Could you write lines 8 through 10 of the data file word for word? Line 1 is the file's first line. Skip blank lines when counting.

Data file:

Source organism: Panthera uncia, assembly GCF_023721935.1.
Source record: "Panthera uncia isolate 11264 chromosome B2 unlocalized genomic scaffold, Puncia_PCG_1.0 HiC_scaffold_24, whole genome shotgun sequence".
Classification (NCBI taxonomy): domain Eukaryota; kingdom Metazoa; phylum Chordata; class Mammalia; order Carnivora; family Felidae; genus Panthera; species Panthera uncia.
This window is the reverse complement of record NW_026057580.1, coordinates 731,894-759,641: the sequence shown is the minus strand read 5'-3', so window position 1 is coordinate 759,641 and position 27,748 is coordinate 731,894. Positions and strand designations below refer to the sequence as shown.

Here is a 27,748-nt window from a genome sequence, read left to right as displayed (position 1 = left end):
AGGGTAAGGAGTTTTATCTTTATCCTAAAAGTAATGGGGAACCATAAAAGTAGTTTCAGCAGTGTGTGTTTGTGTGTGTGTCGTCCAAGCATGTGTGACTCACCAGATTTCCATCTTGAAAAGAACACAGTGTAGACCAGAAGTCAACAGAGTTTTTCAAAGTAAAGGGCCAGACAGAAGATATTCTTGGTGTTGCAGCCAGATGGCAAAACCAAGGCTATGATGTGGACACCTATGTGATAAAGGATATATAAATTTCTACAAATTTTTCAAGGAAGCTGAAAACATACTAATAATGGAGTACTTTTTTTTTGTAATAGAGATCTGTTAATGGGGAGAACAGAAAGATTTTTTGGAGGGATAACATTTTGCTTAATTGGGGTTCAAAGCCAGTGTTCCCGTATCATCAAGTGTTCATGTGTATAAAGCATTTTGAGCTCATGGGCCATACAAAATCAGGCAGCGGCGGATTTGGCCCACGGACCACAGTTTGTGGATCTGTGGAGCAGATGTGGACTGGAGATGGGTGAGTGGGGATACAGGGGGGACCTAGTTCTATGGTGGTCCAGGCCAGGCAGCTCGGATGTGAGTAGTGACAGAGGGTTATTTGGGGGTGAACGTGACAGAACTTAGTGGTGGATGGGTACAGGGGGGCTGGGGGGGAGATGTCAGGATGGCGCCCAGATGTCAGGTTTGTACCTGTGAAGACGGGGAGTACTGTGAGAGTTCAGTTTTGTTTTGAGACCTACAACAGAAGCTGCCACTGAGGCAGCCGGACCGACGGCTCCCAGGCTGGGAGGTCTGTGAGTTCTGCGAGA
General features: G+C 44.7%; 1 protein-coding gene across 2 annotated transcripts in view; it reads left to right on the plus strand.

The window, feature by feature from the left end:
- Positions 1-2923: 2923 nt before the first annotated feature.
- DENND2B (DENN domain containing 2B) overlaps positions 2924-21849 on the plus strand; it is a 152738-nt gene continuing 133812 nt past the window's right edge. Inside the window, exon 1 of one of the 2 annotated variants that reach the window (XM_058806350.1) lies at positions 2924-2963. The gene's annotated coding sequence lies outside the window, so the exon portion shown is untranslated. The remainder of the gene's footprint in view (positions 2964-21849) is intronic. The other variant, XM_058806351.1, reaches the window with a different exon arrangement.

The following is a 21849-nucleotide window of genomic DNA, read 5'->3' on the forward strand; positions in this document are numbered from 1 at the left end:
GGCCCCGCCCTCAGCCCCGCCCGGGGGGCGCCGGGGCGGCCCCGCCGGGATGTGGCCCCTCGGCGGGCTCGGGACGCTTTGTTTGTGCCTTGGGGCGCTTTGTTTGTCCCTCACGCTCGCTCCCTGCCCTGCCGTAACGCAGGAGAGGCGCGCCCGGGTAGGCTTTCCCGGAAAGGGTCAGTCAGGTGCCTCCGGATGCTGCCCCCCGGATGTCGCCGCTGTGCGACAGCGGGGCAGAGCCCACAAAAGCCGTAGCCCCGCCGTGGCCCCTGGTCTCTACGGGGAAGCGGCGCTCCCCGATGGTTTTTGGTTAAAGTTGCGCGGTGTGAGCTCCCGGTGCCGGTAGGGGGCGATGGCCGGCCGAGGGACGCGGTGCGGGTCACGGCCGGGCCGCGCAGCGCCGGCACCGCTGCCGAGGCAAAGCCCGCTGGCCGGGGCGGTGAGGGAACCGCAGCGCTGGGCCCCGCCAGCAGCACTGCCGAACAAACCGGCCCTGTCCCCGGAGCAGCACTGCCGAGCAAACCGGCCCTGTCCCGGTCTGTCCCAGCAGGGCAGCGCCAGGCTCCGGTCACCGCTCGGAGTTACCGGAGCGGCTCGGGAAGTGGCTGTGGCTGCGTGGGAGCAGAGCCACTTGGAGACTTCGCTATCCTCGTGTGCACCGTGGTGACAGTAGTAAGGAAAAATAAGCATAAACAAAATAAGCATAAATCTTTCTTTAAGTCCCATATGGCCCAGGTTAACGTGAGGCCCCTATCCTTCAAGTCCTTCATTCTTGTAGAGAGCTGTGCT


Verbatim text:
The window, feature by feature from the left end:
- Positions 1-2923: 2923 nt before the first annotated feature.
- DENND2B (DENN domain containing 2B) overlaps positions 2924-21849 on the plus strand; it is a 152738-nt gene continuing 133812 nt past the window's right edge. Inside the window, exon 1 of one of the 2 annotated variants that reach the window (XM_058806350.1) lies at positions 2924-2963. The gene's annotated coding sequence lies outside the window, so the exon portion shown is untranslated. The remainder of the gene's footprint in view (positions 2964-21849) is intronic. The other variant, XM_058806351.1, reaches the window with a different exon arrangement.